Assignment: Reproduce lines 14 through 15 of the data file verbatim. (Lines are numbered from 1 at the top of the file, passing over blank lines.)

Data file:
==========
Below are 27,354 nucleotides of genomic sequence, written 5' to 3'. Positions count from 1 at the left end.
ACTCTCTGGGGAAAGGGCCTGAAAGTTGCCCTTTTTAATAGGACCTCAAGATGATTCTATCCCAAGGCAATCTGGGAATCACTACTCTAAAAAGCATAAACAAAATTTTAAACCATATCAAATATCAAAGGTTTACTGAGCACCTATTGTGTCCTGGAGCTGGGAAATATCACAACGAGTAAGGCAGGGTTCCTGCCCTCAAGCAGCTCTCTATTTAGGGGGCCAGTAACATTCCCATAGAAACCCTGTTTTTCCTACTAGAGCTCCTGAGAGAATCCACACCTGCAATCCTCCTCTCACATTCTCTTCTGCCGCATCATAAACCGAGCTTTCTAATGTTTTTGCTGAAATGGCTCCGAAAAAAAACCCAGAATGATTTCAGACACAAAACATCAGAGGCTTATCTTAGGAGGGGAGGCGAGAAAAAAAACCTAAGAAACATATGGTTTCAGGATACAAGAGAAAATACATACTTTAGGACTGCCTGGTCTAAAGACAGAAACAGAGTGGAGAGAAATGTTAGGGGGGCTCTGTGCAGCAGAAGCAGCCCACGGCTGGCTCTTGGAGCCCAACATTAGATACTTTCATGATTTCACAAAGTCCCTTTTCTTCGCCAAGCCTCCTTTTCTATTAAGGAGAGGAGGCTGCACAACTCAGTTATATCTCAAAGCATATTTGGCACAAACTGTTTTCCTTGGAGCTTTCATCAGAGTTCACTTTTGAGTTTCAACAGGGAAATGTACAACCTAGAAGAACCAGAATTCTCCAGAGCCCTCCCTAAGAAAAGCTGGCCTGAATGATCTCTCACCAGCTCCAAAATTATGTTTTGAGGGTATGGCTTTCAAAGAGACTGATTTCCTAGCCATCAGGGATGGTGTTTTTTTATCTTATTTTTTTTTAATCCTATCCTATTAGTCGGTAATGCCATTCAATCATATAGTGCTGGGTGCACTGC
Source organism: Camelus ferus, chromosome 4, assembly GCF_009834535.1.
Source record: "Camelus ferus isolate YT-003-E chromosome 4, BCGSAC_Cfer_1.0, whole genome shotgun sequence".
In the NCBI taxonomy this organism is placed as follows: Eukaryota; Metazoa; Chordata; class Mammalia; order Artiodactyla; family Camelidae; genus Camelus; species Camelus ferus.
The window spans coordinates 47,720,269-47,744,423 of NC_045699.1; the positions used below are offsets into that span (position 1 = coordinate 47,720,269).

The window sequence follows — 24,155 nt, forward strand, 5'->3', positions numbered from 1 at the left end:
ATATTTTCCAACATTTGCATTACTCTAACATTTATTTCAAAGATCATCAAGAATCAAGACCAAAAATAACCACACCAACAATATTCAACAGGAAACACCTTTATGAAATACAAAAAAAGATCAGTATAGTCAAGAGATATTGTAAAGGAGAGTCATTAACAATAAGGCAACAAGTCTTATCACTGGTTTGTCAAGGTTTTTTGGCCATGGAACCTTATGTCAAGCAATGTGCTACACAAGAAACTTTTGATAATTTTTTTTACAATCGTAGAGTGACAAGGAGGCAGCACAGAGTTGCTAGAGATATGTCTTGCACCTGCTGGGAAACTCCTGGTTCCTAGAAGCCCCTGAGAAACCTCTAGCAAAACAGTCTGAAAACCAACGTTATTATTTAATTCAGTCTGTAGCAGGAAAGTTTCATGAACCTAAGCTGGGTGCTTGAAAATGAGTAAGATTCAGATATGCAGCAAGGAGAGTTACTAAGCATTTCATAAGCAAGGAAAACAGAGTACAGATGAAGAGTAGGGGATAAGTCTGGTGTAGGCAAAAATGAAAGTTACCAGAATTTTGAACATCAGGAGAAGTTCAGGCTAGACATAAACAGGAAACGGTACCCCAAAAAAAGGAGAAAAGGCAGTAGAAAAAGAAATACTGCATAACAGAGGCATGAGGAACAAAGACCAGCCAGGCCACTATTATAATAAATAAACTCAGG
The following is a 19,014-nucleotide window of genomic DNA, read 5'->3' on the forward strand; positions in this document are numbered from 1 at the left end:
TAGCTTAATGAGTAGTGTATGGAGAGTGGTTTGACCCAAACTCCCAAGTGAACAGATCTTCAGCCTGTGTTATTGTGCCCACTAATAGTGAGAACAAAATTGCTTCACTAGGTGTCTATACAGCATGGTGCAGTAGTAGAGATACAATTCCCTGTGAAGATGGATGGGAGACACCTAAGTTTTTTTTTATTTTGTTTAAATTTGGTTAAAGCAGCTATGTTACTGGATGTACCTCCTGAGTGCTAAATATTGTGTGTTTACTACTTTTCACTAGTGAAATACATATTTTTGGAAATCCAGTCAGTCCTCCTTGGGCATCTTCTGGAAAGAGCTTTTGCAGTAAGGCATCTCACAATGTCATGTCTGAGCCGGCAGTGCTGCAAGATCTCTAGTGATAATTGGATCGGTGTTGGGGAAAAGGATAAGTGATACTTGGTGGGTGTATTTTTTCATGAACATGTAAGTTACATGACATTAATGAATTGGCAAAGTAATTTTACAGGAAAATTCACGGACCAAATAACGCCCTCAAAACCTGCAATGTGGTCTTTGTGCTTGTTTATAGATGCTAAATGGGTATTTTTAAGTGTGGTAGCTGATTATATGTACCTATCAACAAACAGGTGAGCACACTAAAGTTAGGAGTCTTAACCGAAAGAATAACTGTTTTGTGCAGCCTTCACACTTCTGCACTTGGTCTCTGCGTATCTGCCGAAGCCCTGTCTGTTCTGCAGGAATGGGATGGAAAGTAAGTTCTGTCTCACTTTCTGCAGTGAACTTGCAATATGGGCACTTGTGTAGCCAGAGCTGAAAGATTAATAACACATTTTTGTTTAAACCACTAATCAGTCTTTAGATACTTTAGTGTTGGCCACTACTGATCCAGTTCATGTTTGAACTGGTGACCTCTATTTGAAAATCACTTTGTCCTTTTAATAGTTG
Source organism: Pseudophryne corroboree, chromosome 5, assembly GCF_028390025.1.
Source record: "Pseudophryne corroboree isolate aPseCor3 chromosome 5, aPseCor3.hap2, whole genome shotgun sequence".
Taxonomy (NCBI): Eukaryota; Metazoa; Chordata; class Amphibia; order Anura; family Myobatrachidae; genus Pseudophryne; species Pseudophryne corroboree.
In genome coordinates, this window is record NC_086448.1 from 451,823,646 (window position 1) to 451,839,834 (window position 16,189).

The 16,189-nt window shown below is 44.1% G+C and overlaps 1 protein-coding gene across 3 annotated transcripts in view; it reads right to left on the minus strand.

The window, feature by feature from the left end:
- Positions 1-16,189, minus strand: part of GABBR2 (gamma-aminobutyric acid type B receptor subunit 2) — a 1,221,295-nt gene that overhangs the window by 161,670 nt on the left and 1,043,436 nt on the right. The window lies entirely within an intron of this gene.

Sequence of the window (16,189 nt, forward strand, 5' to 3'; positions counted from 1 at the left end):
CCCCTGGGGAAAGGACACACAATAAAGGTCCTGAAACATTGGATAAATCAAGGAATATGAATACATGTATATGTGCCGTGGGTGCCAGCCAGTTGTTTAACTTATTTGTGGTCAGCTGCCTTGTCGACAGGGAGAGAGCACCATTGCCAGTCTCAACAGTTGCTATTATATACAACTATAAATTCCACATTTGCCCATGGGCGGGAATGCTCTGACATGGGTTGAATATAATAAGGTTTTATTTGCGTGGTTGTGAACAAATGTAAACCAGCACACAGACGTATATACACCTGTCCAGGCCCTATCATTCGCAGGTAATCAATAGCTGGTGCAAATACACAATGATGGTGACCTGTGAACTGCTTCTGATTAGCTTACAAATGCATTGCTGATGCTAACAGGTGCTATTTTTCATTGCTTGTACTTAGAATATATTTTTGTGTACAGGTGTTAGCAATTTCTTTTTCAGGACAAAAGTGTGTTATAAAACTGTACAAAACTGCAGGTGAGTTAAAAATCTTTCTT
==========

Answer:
In genome coordinates, this window is record NC_086448.1 from 451,823,646 (window position 1) to 451,839,834 (window position 16,189).

The 16,189-nt window shown below is 44.1% G+C and overlaps 1 protein-coding gene across 3 annotated transcripts in view; it reads right to left on the minus strand.